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What crisis? Tourists still heading for the red centre

Written by editor

The Australian tourism industry is facing an uncertain year with predictions the global economic crisis will see the number of overseas visitors to Australia drop by about 250,000.

The Australian tourism industry is facing an uncertain year with predictions the global economic crisis will see the number of overseas visitors to Australia drop by about 250,000.

The tourism industry in central Australia, with attractions such as Uluru, is largely reliant on international visitors.

The industry says tourist numbers have dropped off, but not by as much as first feared – although there are concerns those still travelling are tightening their belts, spending less and being more cautious about planning future trips.

At sunset at Uluru, tourists line up along a sand dune sipping champagne and watching the changing face of the rock.

Way Outback Tours is one company that operates here and it says business is booming.

Phil Taylor is the company’s manager of operations.

“We are pinching ourselves every day and just sort of wondering where is this downturn that they’re talking about? Is it still to come as far as we’re concerned?” he said.

But there are plenty of free spaces in the car parks. APT runs coach tours around here and it’s been cutting back its trips.

Warwick Rock is the general manager.

“The UK market was an extremely strong market for us and that’s had a little bit of a drop away with that on our short breaks APT coach touring,” he said.

“We’ve also seen a fairly major drop in the Japanese market. That’s been going on for quite some time, almost a year now, even before the official downturn.”

In the last year visitor numbers to Uluru have dropped about 8 per cent and that’s mainly because there are fewer international visitors.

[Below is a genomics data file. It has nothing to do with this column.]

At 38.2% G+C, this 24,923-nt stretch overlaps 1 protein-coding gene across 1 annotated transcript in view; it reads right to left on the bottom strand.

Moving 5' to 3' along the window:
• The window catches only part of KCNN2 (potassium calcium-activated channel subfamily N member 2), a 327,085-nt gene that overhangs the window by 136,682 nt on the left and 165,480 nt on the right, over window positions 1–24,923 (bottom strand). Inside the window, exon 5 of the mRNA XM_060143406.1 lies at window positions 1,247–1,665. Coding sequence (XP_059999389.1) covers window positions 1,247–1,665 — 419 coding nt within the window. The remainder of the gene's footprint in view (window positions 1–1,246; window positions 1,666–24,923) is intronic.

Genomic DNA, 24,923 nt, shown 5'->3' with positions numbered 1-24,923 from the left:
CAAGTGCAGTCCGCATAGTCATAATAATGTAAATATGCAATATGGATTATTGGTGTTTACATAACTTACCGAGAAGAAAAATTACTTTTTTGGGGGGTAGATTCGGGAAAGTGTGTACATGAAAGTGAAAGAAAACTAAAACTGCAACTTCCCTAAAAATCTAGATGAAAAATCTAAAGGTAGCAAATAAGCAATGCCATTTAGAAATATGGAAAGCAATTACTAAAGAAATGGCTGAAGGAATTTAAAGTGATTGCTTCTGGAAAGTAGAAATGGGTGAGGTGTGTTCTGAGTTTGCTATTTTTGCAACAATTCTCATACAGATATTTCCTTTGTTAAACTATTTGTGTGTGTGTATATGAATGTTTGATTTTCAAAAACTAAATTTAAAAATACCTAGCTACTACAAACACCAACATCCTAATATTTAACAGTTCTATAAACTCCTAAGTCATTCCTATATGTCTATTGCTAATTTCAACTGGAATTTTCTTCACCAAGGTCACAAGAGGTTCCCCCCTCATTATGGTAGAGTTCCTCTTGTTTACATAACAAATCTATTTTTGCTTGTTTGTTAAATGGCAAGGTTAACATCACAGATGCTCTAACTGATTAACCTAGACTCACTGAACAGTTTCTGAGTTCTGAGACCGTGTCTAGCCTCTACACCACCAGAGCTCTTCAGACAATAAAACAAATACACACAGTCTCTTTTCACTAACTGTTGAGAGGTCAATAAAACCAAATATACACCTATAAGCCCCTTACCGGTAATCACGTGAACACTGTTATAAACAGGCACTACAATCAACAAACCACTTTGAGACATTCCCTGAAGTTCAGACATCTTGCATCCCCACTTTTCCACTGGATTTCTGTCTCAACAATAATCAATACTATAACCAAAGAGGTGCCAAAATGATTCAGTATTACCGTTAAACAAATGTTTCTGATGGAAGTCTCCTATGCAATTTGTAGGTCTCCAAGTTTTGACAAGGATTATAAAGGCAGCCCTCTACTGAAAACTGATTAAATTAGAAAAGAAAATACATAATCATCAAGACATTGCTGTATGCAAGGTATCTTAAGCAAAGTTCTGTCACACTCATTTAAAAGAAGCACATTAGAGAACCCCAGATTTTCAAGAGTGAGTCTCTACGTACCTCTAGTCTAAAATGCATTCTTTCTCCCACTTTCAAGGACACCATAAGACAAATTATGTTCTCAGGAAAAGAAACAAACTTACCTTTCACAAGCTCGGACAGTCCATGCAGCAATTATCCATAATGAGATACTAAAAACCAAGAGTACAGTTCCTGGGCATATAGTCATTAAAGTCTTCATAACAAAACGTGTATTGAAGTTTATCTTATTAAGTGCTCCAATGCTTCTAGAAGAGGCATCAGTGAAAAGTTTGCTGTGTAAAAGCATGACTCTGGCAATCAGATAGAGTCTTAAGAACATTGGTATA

The resort here is on sale and its operator Voyages wouldn’t disclose its occupancy rates.

Renton Kelly, the chairman of Tourism Central Australia is keeping a close eye on the numbers.

“Tourism in central Australia is one of the most important industries,” he said.

When he took on the job last year he feared what might lie ahead.

“However, surprisingly the confidence level and the number of visitors we’re seeing in central Australia hasn’t had the impact that one would associate with the press report of the past month or so,” he said.

Still travelling, but on a budget

And some international visitors see Australia as a cheaper destination.

Carol Zimmerman is visiting Uluru from Arizona.

“Because we’re going through an economic crisis as well, we couldn’t afford to go to a lot of other places, but Australia was a little bit more affordable for us,” she said.

But she says despite the good exchange rates at the moment, she’s travelling on a budget.

“We’d love to travel and unfortunately for our economic times and I think yours too, we’ve really had to conserve,” she said.

“We’ve gone a little lower budget along the way but we’ve also decided that this is such a trip of a lifetime that we were going to do it so we’re hoping we’re helping your economy.”

“We’re staying at the Outback at Pioneer Lodge which was the lower budget one, but it’s still just as beautiful to sit here and look at this rock.”

The tourism industry is trying to encourage domestic tourists to travel more within Australia, but they too appear to be spending less.

Bev and her family are visiting from Sydney

“You just don’t know what’s going to happen. If you’ve got employment and you’ve got a mortgage I guess you’re not too badly off at the moment, but you don’t know what’s going to happen a bit further down the track,” she said.

“We’re doing it a little bit cheaper, we’re not doing a lot of the tours, we’re doing a lot of things ourselves.

“We brought all our food with us, we packed sandwiches for lunch and we brought a chicken and some rolls and some drinks in the esky and things like that.”

Those cutbacks are being felt throughout the red centre.

Rex Neindorf runs the reptile centre in Alice Springs.

“I think people are still watching where they spend their money. Unfortunately we’re one of the first things that suffers because it’s an expendable item for them,” he said.

“People will still travel, they still need to get food, they need to get fuel and still need to get their accommodation and so those things are always sorted.”

The local industry believes it will get through the tougher times but tourists are being cautious.

Robert Young is on holiday at Uluru but at his home in the Barossa Valley he drives around tourists in a coach for a living. He says he won’t be rushing into his own next trip.

“We’re still sort of helpless. [We] probably won’t go for another one for quite some time now because of the money situation. Also you don’t know the situation job-wise,” he said.